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Monday, February 11, 2013

Feeling fine on elderberry wine. . .

Or elderberry  syrup, or jelly or pie, or in my case, elderberry tincture. Elderberry, which contains vitamin C,  A and B also contains flavonoids, sugar, tanins, carotenoids, and amino acids, has a long history as an herbal remedy. Rosemary Gladstar, in  her book, Herbal Recipes for Vibrant Health, notes that  elderberry syrup is the most popular herbal cold remedy in Europe. Native Americans used elderberry  for a number of  ailments, and recent preliminary scientific studies have shown elderberry extract to be an effective treatment for Type A flu if taken at the first sign of symptoms.

 I keep a bottle of elderberry tincture around and have found that if  Mr. G and I take a spoonful at the first sign of a scratchy throat or flu-like symptoms, it seems to  keep whatever we were coming down with at bay. We've gone several years now without  suffering  the flu or even a major cold. It may not work for everyone and shouldn't be considered as a replacement for traditional  flu preventatives and medications, but it has worked well for us so far.

A few years ago we would gather wild elderberries, but it was often  difficult to get to the berries before other critters had harvested them, so I ordered an elderberry  bush  from Possum Creek Herb Farm.  It has grown like wildfire,  and is a lovely sight in May and June when it is in full bloom. I sometimes gather and dry the elder flowers to make  elderberry tea, which is quite delicious sweetened with  local honey.
  When  if has finished flowering,  the berries form, green at first, then turning red, and finally a deep  purple. That is  when they are ready to harvest. Here in Alabama, they  are usually  fully ripe by the middle to end of July.

Sometimes, though,  there are few berries  left to harvest.  I've found umbels  picked clean by birds and bugs. But usually  I can gather enough to make a  nice jar of tincture, if not enough for pies and jelly.
It's important to separate the berries from the stems completely, as the stems, leaves and bark  are said to be toxic if ingested.  I have decided not to  test this out  on myself or Mr. G and am VERY careful to keep the stems  out. Some people use a fork to remove the berries, and others freeze them first, which is said to make removal easier, but I just  use my hands and fingers and that has worked well for me so far. Once the berries are separated, I rinse   them and drain them in a colander, then put  them in a  clean canning jar, filling it  1/2 to 3/4 full of berries. I then  fill the jar with the solvent or menstruum, completely covering the berries.  I  use 100 proof vodka.  You could also use gin brandy or  rum. If you do use alcohol it should  be  at least 80 proof. The proof  tells you the percentage of alcohol- 100 proof  50% alcohol, 50% water, 80 proof is 40% alcohol 60% water. The alcohol serves as a preservative, but if there is a health condition or other problem that  precludes using alcohol, glycerin or vinegar can be used instead, but I have never tried that.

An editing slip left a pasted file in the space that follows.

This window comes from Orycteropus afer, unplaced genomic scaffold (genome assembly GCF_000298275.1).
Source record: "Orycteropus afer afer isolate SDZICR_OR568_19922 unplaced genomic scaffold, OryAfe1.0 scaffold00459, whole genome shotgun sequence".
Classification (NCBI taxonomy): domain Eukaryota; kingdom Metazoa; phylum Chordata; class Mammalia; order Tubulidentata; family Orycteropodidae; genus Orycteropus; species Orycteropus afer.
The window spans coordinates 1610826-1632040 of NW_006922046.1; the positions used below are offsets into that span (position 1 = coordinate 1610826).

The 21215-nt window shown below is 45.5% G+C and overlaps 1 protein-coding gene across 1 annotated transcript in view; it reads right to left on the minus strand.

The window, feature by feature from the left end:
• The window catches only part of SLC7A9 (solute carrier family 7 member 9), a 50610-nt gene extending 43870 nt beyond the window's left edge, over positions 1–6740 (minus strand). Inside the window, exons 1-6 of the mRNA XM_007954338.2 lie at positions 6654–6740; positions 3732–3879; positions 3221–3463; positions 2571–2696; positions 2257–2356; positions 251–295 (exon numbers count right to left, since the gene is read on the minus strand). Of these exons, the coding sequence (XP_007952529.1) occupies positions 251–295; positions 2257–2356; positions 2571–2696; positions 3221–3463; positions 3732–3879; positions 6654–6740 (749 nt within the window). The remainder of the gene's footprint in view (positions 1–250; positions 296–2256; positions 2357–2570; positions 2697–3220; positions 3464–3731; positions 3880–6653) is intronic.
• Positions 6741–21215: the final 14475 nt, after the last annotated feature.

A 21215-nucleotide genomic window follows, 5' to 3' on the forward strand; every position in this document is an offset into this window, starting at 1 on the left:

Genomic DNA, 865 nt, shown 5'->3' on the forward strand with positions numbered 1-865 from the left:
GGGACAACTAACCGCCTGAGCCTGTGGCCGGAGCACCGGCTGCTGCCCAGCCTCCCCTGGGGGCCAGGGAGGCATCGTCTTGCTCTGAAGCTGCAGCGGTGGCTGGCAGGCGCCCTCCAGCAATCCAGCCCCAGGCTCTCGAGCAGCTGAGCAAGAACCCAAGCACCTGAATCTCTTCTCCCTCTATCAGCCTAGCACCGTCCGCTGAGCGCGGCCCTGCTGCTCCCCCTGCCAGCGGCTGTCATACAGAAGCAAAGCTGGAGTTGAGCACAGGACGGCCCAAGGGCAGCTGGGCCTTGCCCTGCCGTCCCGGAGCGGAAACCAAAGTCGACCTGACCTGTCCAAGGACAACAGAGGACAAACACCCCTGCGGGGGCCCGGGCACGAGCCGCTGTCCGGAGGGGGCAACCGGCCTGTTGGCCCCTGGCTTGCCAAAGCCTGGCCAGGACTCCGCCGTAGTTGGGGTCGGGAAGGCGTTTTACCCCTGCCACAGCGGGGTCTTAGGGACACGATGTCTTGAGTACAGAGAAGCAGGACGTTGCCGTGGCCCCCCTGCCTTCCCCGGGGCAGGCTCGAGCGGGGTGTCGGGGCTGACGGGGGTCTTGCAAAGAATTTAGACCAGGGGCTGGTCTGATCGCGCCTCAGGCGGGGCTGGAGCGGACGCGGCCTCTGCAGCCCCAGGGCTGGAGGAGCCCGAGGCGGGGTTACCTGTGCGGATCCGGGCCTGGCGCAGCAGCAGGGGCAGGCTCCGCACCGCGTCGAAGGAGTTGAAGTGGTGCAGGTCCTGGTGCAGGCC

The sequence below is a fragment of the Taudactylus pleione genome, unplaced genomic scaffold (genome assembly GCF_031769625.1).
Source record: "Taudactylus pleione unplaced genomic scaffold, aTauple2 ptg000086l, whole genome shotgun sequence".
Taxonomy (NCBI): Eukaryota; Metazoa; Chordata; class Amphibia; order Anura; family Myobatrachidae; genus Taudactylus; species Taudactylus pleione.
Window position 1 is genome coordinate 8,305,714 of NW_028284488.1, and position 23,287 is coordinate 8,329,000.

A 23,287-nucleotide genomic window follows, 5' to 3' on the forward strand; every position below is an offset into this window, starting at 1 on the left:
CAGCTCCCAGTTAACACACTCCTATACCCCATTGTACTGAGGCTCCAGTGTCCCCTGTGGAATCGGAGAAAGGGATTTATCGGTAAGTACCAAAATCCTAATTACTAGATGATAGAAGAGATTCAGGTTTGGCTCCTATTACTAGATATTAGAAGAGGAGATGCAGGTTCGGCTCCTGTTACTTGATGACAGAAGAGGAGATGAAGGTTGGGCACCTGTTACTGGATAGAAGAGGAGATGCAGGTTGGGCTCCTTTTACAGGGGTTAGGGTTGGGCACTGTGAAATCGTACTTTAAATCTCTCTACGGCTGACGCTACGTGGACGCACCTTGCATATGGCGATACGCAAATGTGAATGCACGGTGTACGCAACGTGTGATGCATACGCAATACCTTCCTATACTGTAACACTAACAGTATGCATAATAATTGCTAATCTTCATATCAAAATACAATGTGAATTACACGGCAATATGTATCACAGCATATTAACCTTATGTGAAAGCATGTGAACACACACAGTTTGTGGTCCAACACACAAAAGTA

Once the jar is filled, I cap it and place it in a dark  cupboard for about  2 months. I  try to shake or turn the jar at least once a day, since it seems to help speed up the extraction process, but I don't think  it's crucial and have been known to skip several days without dire consequences. 
This jar  had been sitting for   less than a week, and the liquid had already turned a lovely dark color. After a  couple of months, I strain off the liquid, bottle it up, label it  and we are  all set to face  flu season with a little more confidence. We usually just take a teaspoon full a couple of times a day when we first begin to feel  symptoms, but  you could also add the tincture to juice, water or herbal tea. We have found that it rarely takes more than one or two doses to do the trick.

So we  have been feeling fine  this flu season with our tincture, but I may  be lucky enough to have a bumper crop of berries this summer.  Maybe even enough to make a tincture AND some elderberry wine. Then we can sing "Elderberry Wine" along with Elton John :-)

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